Dairy foods are an important source of nutrition: eat milk-based products like yogurt or cheese as much as you can handle. If you have problems with these or also nut butters, then consider meal replacement beverages like instant breakfast or whey protein beverages.
And don't forget whole grains. Although some can be hard to chew, you can prepare them in hot cereal form (like oatmeal) to tenderize them. You can also prepare thin bread toast and cut into smaller pieces.
Hopefully, your treatment will bring your TMD symptoms under manageable control. Until then (and after, if need be) adjust your diet to eat the foods that keep you healthy.
Mention “bacteria” and people begin looking for the germicide. The truth is, though, only a few strains cause disease — the rest are benign or even play a beneficial role.
This may shock you, but your body both inside and out is home to around 100 trillion single-celled organisms, exceeding the number of your native cells by 10 to 1. You won't notice them, though: bacteria are so small they only make up 1 to 3% of your total body mass. And each of us has a unique “microbiome” of micro-organisms: they influence a variety of processes like digestion and metabolism, and some even “teach” our immune systems to distinguish between helpful and harmful bacteria.
Of the 10,000 or more species of bacteria that inhabit the body, perhaps the most studied and understood are in the mouth. We even have a database that catalogs the gene sequences of oral bacteria. And what we've learned has enlarged our understanding of dental disease and how to prevent or treat it.
This new knowledge, for example, confirms that many of our modern lifestyle habits adversely affect oral health. For example, researchers have found higher concentrations of Streptococcus mutans, the bacteria most responsible for tooth decay, in current samples of biofilm than in those from preindustrial eras. The culprit seems to be the modern diet rich with carbohydrates like sugar that bacteria eat. Cigarette smoking can also make the mouth friendlier to disease-causing bacteria.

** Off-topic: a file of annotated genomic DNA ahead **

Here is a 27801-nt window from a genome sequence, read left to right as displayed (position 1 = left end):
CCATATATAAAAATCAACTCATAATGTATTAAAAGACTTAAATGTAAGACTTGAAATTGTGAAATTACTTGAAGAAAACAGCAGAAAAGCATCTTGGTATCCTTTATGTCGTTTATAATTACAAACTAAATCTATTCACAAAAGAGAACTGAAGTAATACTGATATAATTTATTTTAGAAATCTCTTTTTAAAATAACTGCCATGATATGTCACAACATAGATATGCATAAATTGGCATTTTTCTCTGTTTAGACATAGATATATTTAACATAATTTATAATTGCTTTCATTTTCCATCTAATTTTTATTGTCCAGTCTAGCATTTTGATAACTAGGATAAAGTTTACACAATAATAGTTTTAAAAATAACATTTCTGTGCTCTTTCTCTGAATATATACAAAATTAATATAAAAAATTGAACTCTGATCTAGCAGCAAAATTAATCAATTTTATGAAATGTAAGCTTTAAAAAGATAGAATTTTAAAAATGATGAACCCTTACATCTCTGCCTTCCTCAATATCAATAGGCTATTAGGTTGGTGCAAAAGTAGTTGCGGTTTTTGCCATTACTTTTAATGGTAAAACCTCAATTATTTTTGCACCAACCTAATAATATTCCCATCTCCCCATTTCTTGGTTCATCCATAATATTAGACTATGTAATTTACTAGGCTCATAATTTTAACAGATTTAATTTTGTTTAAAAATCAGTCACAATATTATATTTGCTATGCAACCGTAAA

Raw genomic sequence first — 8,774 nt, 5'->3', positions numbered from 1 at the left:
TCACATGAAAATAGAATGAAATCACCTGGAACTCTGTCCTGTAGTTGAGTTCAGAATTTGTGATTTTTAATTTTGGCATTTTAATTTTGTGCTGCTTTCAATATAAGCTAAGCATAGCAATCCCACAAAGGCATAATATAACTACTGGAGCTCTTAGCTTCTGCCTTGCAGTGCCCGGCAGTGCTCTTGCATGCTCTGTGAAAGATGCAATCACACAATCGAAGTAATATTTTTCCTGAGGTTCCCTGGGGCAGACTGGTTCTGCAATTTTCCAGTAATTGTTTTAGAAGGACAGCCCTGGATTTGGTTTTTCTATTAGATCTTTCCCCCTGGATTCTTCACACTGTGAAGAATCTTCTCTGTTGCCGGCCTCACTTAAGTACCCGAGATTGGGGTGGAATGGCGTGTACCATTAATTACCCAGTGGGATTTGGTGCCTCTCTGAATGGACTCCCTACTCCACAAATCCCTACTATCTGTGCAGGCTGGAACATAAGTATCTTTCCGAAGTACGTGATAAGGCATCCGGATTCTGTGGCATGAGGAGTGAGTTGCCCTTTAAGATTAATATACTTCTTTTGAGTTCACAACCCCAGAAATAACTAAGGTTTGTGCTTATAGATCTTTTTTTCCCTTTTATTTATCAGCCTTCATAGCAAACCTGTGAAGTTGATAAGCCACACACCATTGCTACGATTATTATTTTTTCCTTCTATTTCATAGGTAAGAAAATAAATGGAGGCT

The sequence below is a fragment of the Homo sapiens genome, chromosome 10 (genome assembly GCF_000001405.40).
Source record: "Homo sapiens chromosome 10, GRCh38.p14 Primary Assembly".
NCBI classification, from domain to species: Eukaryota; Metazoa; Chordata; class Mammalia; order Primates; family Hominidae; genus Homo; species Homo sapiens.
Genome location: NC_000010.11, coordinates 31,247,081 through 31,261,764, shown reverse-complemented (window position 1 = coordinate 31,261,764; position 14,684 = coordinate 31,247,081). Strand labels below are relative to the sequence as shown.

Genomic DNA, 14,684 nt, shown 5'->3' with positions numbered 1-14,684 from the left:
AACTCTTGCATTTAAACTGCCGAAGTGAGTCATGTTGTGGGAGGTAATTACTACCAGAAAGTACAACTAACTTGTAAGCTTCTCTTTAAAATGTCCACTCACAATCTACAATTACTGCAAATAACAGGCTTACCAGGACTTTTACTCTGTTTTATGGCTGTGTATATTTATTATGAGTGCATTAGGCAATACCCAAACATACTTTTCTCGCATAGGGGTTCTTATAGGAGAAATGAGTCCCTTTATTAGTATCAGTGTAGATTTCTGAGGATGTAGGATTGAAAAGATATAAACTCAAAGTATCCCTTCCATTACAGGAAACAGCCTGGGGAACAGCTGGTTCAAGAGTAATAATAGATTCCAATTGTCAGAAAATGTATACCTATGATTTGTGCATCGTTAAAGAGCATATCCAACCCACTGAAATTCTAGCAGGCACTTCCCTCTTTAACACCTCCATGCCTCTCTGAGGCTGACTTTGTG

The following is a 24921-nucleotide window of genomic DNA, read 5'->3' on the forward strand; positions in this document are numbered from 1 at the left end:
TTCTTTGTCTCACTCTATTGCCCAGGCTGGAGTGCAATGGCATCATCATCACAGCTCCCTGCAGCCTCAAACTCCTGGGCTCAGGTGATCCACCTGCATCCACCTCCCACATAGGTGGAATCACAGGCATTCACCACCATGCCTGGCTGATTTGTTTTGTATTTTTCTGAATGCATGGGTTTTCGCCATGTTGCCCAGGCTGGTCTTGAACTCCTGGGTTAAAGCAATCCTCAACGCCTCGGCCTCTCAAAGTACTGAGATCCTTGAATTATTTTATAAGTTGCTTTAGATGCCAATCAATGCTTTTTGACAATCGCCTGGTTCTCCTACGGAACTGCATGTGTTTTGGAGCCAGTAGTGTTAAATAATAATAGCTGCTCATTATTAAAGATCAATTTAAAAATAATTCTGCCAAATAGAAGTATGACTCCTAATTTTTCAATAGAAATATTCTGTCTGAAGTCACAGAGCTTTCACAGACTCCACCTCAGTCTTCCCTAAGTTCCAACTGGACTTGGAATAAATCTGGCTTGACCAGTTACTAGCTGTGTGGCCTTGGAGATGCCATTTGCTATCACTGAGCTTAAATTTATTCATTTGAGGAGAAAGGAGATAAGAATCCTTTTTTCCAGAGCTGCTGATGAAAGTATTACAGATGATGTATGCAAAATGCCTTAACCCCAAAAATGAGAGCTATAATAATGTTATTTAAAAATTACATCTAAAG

On the bright side, our growing knowledge of oral bacteria is helping us devise better prevention and treatment strategies. One example is the use of antibiotics to reduce the populations of disease-causing oral bacteria.
The broad, traditional approach kills not only malevolent bacteria, but beneficial strains as well. The approach may also be helping bad bacteria become resistant to common antibiotics. A newer approach targets specific bacteria with custom-designed antibiotics that won't kill other bacteria. There's also increased focus on ways to re-balance a person's normal microbiome if it's become skewed.
As we come to understand bacteria better — both good and bad species — these and other dental care efforts will benefit. With our increasing knowledge of these microorganisms that surround us the future looks bright for better oral health.
If you would like more information on the role of bacteria in oral health, please contact us or schedule an appointment for a consultation. You can also learn more about this topic by reading the Dear Doctor magazine article “New Research Shows Bacteria Essential to Health.”
From the time they're born, you do everything you can to help your children develop a healthy body. That should include their teeth and gums. It's not over-dramatizing to say that what you do now may set the pattern for a healthy mouth for the rest of their life.
Here, then, are 4 things you should be doing for your children's oral health before they begin school.